Wednesday, November 18, 2015

Is the junk food era contracting? Latest trend indicates such a directional change in the food sector

Unhealthy foods are supposed to be overwhelming the populations in many countries causing untold miseries in the form of life style diseases like obesity and disorders like diabetes, CVD, kidney impairment, cancer etc. The modern food processing industry which manufactures and peddles thousands of products to the unwary consumers is partly to blame for this tectonic shift in the health status of to day's denizens. Of course lack of determination to lead a disciplined life and greater and greater addiction to sugary and fatty foods with low nutrient density on the part of the consumer also contribute to this potentially dangerous situation. It is against this background one has to appreciate the reversal of a trend in the past of increased consumption of unhealthy foods as reflected by the data released recently in the US. This is indeed encouraging and must be welcomed by the health experts hoping for a reinvigorated society with declining diseases and improved health. 

"The U.S. food industry has got decisions to make, decisions that could make or break companies that have been in business for decades. When Pepsico CEO Indra Nooyi told analysts last month that the soft-drink market "continues to be under pressure from a volume perspective," that's another way of saying not as many people are drinking soda. In fact, as the Wall Street Journal recently reported, soda and cereal revenue has contracted about 2 percent a year in the United States for the past two years. That's based on data from Euromonitor International. Go back a little further and you find that U.S. soda and cereal sales are down 25 percent since 1998. But there are other changes:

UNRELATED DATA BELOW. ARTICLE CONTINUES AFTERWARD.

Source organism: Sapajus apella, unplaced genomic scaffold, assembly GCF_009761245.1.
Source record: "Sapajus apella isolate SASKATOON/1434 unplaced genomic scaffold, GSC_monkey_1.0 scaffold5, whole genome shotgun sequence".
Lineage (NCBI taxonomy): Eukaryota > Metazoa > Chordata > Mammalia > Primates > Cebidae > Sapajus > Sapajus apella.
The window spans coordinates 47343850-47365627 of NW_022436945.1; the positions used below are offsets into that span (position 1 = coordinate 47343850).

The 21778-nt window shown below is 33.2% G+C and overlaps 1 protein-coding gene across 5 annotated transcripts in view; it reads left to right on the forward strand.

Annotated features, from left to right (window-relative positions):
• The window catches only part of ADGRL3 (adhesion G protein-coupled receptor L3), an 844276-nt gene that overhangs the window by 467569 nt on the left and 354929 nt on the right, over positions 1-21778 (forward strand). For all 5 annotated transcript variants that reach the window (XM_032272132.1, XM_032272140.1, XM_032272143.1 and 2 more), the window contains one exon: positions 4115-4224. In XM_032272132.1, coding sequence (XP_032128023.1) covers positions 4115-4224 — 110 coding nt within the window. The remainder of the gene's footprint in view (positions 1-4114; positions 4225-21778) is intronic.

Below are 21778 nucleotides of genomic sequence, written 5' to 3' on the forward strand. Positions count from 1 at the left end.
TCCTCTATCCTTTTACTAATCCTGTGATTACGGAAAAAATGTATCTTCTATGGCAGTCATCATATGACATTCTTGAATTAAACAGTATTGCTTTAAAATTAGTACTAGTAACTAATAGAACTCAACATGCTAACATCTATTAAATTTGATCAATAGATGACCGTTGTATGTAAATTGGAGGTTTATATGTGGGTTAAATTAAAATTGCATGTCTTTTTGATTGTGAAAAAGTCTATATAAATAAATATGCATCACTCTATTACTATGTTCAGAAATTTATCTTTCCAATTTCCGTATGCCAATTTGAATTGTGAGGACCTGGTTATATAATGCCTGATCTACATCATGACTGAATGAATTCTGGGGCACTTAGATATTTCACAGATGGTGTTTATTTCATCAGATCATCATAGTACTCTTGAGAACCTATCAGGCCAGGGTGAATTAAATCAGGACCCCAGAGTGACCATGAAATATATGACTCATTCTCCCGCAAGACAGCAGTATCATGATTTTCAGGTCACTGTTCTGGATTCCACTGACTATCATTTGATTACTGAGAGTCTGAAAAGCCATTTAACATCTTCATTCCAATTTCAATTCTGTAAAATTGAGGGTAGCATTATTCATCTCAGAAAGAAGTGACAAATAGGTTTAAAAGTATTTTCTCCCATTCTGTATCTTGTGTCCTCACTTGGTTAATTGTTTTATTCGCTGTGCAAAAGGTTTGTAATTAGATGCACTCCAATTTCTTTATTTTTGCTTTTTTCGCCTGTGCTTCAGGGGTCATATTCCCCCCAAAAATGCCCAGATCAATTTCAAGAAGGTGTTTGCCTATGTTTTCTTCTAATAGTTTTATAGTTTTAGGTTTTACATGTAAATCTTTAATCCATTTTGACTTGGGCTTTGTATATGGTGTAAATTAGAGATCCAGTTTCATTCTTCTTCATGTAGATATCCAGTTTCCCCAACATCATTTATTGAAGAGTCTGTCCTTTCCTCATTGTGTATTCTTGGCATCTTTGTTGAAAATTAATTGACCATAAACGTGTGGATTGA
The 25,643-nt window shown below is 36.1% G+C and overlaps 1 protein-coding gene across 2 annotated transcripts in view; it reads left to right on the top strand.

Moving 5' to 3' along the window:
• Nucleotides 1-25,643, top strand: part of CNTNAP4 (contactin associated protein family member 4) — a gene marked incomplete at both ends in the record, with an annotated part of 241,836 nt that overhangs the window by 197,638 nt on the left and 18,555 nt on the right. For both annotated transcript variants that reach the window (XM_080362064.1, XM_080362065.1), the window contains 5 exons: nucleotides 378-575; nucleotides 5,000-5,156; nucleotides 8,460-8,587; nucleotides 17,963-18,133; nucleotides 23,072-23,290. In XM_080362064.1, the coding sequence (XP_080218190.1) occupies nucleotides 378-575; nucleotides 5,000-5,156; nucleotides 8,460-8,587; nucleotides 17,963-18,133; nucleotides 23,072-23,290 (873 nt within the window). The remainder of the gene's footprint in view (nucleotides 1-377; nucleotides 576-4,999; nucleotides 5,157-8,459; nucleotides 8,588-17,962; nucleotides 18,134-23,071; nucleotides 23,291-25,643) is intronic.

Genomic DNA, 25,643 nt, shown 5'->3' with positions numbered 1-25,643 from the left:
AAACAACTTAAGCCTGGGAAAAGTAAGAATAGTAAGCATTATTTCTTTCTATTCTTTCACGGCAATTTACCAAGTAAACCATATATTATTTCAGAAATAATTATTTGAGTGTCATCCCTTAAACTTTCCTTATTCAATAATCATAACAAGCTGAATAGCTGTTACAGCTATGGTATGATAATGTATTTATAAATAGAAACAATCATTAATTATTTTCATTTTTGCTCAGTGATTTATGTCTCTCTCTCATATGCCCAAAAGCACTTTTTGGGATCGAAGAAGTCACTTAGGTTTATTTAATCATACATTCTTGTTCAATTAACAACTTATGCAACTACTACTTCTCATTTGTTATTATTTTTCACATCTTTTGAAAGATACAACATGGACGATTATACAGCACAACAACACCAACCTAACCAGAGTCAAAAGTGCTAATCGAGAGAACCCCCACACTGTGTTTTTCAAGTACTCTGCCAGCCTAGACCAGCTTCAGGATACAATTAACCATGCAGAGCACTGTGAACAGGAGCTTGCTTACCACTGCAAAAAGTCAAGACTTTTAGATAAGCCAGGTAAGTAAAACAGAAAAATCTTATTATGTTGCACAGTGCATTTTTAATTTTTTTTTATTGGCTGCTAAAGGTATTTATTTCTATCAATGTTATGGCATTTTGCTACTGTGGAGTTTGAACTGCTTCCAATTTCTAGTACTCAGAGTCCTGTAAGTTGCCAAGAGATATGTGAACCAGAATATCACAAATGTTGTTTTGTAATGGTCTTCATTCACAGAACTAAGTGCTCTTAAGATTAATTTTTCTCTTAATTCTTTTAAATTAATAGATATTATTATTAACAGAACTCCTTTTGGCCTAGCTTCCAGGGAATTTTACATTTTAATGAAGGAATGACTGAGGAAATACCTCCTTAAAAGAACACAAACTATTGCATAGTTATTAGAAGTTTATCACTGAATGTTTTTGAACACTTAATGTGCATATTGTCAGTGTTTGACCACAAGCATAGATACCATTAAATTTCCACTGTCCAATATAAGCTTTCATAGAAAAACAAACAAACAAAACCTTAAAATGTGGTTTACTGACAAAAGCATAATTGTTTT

--Orange juice per capita consumption is down 45 percent in this country over the past 17 years
--Frozen dinner sales are down nearly 12 percent from 2007 to 2013
--Sales of organic products hit $39.1 billion in 2014, up 11 percent over the previous year, according to the Organic Trade Association."

If one relies on these figures what would be the response from the industry which has been taking the consumers for a ride during the last 5 decades by playing to their palate rather than to their health? Alarms are being raised about declining sales volumes of products like soft drinks affecting their bottom line and surely the industry must be mulling over new strategies for recapturing its lost clientele. However if the organic food industry has registered impressive growth during the last few years, the writing on the wall is clear. The message is to the industry to mend its ways and give more attention to the well being of its clients when future strategies are drawn up. What is disturbing is the declining consumption of healthy products like orange juice which may be due the deceptive ways by which sugar laden dilute juices are sold as genuine juice and the consumer seeing through this deceit. Probably the industry has no alternative but to focus more on converting many of their products to healthier ones by avoiding use of unnecessary chemicals, too much sugar, fat and salt  and making them more nutritious and safe using natural raw materials and ingredients that make it possible. 


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